Mariam went missing on a boat, along with all her travel companions. Her husband began to search for her immediately in the hope of finding her alive.
On 27 December 2018, Mariam Cissé’s husband contacted us. His wife had crossed the Strait of Gibraltar on an inflatable rowing boat with 12 other people. That day, at 12:26, he forwarded us a voice message from another organisation that said: “Your family members were travelling on a boat. We have just called Salvamento Marítimo and they confirmed that the vessel has been rescued and the passengers are now in Spain”. Mariam’s husband was extremely worried but he was keen to believe that his wife was alive, despite neither her nor any of her travel companions making contact.
No alerts were received from Mariam’s boat by our hotline, but relatives of several passengers contacted us later on. Ca-minando Fronteras launched a search of the Spanish coastline to confirm whether or not they had been rescued. We also began to investigate the whereabouts of 10 people who had risked their lives on a ‘toy’ rowing boat.
On 28 December, we confirmed that the information provided by the other organisation was incorrect: Mariam and her companions had not been rescued. The next day, the second boat was found by the Moroccan authorities with five dead passengers and five survivors.
However, the other organisation continued to share misinformation among migrant communities, assuring them that both boats had reached Spain and that the survivors had not contacted their loved ones as they were in police custody. Mariam’s husband did not believe them: his wife would have done everything in her power to contact him.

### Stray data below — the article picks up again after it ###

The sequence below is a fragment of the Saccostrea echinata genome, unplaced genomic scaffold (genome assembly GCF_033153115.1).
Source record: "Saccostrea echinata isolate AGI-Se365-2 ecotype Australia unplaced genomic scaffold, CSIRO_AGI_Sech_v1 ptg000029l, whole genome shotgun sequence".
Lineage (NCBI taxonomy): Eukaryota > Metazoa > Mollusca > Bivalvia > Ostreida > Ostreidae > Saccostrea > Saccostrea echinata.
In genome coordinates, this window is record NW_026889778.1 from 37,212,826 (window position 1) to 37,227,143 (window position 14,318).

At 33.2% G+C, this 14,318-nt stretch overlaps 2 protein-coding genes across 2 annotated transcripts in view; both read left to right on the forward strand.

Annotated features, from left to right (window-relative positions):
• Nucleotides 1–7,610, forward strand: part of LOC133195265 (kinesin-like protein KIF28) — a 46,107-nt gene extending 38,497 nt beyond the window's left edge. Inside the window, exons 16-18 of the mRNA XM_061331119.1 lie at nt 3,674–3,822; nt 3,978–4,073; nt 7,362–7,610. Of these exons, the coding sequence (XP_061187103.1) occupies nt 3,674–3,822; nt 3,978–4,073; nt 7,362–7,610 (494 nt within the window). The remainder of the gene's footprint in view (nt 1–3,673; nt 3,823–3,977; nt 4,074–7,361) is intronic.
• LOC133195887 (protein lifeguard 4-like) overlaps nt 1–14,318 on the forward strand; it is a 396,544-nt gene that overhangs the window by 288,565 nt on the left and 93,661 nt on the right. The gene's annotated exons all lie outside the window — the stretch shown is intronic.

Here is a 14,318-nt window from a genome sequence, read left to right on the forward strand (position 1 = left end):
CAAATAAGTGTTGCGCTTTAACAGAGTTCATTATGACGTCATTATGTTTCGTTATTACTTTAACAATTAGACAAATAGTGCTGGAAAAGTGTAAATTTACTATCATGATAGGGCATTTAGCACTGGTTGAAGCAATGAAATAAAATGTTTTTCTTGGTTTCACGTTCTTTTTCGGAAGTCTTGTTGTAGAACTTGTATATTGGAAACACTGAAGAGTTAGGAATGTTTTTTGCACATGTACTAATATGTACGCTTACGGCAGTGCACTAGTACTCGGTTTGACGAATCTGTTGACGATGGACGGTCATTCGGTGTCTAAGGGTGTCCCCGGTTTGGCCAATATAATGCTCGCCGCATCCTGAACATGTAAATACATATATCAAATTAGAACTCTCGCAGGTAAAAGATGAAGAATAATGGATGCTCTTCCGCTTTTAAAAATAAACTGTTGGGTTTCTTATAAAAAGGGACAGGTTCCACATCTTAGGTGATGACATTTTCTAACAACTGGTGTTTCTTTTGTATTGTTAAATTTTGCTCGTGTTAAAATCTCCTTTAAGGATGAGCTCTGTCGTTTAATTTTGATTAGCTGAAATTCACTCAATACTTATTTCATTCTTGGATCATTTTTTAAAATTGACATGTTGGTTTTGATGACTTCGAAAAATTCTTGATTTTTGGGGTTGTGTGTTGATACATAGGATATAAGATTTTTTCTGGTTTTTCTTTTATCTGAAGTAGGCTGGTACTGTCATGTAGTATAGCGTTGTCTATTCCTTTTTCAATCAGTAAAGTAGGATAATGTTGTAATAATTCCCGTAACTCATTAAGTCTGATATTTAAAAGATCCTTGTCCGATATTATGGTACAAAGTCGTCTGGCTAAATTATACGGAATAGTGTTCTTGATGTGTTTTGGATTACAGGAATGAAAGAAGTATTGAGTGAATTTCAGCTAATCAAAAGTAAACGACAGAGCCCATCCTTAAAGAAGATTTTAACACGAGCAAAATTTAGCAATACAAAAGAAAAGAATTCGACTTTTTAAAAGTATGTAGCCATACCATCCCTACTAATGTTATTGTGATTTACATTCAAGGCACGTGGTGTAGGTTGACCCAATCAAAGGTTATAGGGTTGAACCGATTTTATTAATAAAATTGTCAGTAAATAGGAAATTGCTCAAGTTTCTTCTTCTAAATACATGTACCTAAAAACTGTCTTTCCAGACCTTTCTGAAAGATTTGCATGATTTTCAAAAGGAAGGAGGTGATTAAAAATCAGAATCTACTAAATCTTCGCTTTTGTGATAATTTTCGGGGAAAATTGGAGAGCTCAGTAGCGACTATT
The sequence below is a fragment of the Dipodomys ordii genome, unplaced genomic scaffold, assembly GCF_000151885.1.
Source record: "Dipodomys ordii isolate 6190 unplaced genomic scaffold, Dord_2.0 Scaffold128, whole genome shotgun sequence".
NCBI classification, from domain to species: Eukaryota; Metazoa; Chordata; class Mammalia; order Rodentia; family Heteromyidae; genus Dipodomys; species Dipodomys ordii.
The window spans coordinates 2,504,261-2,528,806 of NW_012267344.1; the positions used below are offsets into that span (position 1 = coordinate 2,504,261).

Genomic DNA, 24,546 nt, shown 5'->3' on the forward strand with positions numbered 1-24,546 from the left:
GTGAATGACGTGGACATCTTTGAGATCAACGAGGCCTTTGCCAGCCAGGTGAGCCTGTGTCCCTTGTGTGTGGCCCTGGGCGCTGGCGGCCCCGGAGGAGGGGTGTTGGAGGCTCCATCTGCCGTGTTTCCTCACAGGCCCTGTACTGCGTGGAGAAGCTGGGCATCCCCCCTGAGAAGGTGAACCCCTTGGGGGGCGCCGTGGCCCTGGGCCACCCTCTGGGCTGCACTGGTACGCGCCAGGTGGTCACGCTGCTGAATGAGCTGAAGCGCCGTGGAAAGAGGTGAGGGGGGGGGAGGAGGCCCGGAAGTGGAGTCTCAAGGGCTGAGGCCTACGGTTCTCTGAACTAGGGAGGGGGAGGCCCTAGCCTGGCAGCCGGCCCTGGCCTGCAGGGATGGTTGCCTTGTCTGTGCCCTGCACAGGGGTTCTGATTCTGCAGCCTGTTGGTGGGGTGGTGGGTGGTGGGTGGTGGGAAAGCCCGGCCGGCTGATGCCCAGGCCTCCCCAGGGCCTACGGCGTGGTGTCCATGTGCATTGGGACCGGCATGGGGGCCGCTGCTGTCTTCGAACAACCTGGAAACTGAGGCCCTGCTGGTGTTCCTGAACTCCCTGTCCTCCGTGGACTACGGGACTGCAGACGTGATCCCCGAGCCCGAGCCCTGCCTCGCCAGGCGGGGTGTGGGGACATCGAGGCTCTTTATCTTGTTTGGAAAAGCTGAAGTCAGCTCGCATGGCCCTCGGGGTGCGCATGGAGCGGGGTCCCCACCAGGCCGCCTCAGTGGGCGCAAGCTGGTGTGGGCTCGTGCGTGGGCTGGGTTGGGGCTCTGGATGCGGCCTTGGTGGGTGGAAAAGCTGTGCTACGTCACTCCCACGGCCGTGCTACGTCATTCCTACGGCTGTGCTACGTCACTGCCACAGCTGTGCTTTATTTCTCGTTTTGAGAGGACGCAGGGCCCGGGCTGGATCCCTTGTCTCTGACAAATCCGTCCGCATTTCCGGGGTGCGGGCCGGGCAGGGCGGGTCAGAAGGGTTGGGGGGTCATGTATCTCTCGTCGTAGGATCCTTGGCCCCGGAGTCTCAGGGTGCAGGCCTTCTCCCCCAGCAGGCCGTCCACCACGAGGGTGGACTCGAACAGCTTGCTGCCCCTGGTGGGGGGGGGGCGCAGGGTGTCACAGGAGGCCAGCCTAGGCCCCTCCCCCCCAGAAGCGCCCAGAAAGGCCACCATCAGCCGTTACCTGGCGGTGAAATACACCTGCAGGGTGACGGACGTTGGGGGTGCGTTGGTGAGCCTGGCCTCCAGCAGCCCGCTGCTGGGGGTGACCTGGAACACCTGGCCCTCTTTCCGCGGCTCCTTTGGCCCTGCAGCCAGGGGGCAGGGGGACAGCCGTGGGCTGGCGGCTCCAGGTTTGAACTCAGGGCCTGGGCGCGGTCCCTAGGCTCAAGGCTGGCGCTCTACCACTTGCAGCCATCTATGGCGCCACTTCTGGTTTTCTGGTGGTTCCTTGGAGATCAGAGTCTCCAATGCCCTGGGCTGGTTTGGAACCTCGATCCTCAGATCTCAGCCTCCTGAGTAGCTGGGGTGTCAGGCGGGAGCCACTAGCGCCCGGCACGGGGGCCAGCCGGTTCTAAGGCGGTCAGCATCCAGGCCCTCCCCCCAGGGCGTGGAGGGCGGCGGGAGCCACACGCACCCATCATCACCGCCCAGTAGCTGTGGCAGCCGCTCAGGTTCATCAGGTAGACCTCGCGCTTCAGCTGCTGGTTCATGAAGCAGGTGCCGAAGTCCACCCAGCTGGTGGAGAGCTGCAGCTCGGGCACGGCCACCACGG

Meanwhile, in response to the official information about the two boats, we launched another search of the morgues in Tangier, Fnideq and Tétouan in Morocco. There was no trace of anyone from the boat that Mariam Cissé was travelling on.
Throughout the month of January, the young woman’s husband continued to receive misinformation, which kept his hopes alive: “Have you ever heard of a boat finding a shipwreck and keeping the passengers with them for some time without telling anyone?” and “I’ve heard that Mariam is in Melilla! Can you check there, please?”, he asked. On 12 January, he received a photo of a body on a beach in Cádiz, which was claimed to be one of Mariam’s travel companions. Several bodies had reached the Spanish coast that week but nobody could confirm which boat they had come from. We sent photographs of Mariam Cissé and several other missing people to the Spanish authorities to check whether the bodies could belong to them. No link was established.
To mark Border Victims’ Day on 6 February, the anniversary of the Tarajal tragedy, Mariam’s husband participated in an audiovisual production by Ca-minando Fronteras to pay tribute to all the victims. To this day, Mariam Cissé remains missing.